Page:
number of bins as this can adversely affect the mode, median, and
credible outputs. The images are computed on a regular lon/lat grid
and increasing the resolution of this grid can increase the time it
takes to do the post processing.
The convert to text program takes no other arguments, it simply
outputs the model as a text file with each line of the format:
\begin{verbatim}
*nhierarhical
[ ]*ncells
\end{verbatim}
where {\tt phi} is the colatitude in radians and {\tt theta} is the longitude in radians.
In general the likelihood and convert to text program are quick to run. The program for
generating the mean, if the number of Voronoi cells or the resolution requested is large,
can take quite a while. It is recommended to use a combination of lower resolution and
higher thinning for test runs when looking at the
\subsection{Diagnostics}
The program will output log messages periodically depending on the verbosity level (default is
every 1000 iterations). This information includes the time which is useful for estimation of
remaining running time by looking at the time difference between two log outputs.
The first line contains the iterations number (1000), the number of Cells, the current negative log likelihood,
and the hierarchical scaling parameter. The second line shows the number of proposals, the number of
accepted proposals and the percentage acceptance rate for each of the proposal types. An example of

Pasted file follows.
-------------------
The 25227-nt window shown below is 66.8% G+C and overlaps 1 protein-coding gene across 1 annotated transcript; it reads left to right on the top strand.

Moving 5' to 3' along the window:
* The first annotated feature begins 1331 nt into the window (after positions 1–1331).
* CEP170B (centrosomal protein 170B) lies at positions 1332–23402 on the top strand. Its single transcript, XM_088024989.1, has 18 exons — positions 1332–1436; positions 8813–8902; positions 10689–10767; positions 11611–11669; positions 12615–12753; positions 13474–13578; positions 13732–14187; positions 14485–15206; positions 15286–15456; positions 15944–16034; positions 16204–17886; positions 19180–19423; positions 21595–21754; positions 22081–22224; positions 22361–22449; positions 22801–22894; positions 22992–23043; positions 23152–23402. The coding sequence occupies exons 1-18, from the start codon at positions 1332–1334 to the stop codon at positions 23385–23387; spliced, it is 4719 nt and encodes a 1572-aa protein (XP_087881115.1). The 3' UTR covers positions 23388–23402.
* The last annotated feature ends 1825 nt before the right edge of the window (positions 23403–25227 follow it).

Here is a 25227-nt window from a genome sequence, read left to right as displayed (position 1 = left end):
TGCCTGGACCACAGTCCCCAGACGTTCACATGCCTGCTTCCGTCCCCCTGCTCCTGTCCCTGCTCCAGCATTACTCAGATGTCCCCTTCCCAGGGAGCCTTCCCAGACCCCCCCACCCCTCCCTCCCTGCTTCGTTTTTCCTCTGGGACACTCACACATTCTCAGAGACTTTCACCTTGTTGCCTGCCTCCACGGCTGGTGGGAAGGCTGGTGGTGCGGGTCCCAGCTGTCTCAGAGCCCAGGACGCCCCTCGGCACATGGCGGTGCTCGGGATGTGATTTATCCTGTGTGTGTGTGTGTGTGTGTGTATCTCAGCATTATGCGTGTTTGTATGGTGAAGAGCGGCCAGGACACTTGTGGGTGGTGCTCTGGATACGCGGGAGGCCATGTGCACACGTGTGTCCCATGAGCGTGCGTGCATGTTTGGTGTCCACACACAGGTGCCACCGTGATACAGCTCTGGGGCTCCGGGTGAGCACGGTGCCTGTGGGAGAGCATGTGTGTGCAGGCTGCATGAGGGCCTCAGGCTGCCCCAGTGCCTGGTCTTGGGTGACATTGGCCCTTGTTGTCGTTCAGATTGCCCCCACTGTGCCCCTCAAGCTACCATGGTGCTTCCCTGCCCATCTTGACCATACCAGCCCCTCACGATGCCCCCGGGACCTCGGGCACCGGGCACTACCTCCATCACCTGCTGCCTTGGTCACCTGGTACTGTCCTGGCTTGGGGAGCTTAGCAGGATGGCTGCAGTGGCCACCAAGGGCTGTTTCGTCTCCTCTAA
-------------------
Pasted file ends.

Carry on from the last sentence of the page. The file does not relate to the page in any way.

the output is shown below (with text wrapped to fit the page)
\begin{verbatim}
2016-08-19 11:32:22:info:attenuationtomoS2VoronoiPT.cpp:main: 426: 1000:
Cells 1 Likelihood 221.591343 Lambda 1.000000
2016-08-19 11:32:22:info:attenuationtomoS2VoronoiPT.cpp:main: 429:
Value: 696 219 : 31.47
Move: 213 208 : 97.65
Birth: 53 1 : 1.89
Death: 38 1 : 2.63
\end{verbatim}
\subsection{Running on Terrawulf}
There are example PBS submission scripts in the {\tt dataterrawulf} subdirectory
included in the source code tar.gz bundle. These can be adapted to run your own
problems. The PBS scripts are split into two parts, first there is an ``init''
script, e.g. {\tt pbs\_singlechain\_constant\_init.sh} which is run without
parameters, i.e.
\begin{verbatim}
> qsub pbs_singlechain_constant_init.sh
\end{verbatim}
and will output files to the {\tt constant\_mpi\_0}. Then, this
simulation can be continued with with the {\tt pbs\_singlechain\_constant\_cont.sh}
script by setting the source and destination step, i.e.
\begin{verbatim}
> qsub -v SRCSTEP=0,DSTSTEP=1 pbs_singlechain_constant_cont.sh
\end{verbatim}
Which will then start from the previous run started by the ``init'' script and
output results to {\tt constant\_mpi\_1}. This process can be repeated indefinitely
until convergence is complete.
The parallel program regularly outputs diagnostic information to log files in the
output directories, in the above example, progress can be checked by running
\begin{verbatim}
> tail constant_mpi_0/log.txt-000
\end{verbatim}
which should show diagnostic information including current iteration number and
acceptance rates.
\end{document}